Who Will Help the Poor?

With the deepening of the economic crisis and the prospect of another recession looming large on the horizon, growing social inequality has become an increasingly urgent issue. Who will protect the weakest at a time when the state, the family, and individual philanthropy are all proving unequal to the task?

PARIS – With the deepening of the economic crisis and the prospect of another recession looming large on the horizon, growing social inequality has become an increasingly urgent issue. How does one reinforce a sense of solidarity and responsibility within a country? Who will protect the weakest?

As I ponder this issue, I am reminded of a debate that I had more than ten years ago in Berlin with the German theologian Hans Küng and American and Asian participants. The subject was “Globalization and Ethics” – specifically, a comparison of the ways that Europe, the United States and Asia protect the most fragile members of their respective societies.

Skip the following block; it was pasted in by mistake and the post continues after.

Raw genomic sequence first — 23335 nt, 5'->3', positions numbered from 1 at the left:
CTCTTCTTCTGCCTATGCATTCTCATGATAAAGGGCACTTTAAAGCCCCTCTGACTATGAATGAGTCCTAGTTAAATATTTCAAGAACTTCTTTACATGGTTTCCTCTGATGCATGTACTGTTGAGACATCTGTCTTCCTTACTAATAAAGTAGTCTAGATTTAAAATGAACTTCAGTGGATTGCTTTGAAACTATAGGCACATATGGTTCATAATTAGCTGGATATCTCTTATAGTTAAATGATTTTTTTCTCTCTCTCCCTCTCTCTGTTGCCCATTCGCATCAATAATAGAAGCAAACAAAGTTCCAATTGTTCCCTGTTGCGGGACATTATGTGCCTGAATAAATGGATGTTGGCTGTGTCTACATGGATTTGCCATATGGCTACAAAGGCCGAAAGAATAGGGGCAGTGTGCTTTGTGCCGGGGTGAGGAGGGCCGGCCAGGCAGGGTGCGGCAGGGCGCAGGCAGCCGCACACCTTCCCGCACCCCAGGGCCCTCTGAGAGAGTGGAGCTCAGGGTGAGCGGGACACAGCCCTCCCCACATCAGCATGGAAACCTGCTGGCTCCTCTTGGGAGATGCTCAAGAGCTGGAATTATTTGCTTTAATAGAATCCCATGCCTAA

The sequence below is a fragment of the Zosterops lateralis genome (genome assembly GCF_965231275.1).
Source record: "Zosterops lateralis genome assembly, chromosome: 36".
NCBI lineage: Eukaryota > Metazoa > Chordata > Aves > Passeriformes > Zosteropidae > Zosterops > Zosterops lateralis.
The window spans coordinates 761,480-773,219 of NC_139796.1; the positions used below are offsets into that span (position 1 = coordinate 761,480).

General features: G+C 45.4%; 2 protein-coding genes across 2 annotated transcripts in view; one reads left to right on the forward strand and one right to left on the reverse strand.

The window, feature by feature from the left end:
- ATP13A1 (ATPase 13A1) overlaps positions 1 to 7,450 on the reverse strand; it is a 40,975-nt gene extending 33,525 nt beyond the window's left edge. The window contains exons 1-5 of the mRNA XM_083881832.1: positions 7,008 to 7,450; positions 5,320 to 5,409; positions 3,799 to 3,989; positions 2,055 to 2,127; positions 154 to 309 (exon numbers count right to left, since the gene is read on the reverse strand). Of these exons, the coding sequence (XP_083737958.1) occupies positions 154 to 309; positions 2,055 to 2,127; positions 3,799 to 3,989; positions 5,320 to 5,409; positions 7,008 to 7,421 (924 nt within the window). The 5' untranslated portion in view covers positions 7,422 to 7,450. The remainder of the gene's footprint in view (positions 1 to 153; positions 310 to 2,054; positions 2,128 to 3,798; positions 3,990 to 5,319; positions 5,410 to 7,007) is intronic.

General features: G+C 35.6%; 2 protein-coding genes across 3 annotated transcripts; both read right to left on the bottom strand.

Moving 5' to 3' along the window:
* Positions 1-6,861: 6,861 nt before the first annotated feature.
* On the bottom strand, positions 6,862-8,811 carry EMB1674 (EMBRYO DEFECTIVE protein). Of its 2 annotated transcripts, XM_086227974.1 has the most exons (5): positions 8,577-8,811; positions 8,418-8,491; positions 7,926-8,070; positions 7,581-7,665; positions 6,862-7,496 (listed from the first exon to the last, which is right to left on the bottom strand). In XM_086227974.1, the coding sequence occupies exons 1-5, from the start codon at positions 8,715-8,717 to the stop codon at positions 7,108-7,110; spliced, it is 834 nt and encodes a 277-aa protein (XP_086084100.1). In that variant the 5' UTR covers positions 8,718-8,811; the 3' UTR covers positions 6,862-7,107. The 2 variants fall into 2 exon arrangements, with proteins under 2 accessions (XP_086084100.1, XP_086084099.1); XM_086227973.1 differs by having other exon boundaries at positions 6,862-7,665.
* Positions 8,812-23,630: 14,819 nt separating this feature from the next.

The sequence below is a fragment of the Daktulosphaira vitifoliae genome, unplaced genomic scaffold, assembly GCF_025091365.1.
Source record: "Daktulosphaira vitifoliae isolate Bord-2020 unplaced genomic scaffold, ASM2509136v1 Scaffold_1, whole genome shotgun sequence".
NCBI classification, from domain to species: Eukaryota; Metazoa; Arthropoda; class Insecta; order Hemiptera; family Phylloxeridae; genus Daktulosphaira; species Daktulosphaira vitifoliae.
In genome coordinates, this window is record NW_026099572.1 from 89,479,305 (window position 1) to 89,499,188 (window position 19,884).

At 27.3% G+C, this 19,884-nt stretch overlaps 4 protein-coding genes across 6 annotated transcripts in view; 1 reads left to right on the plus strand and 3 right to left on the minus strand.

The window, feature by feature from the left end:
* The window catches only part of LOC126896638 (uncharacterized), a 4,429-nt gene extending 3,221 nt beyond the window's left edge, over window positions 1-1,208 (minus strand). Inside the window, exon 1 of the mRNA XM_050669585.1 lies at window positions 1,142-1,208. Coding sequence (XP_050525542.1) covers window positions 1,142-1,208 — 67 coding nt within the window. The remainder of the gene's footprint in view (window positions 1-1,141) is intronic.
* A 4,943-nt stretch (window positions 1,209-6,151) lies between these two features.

All of the participants agreed that in Europe the state traditionally filled the role played by private philantropy in the US and by the family in Asia. But we all hastened to add that no model was “pure,” i.e., the family was no longer what it used to be in Asia, the state was playing a bigger role than expected in America, and it was often underperforming in Europe.

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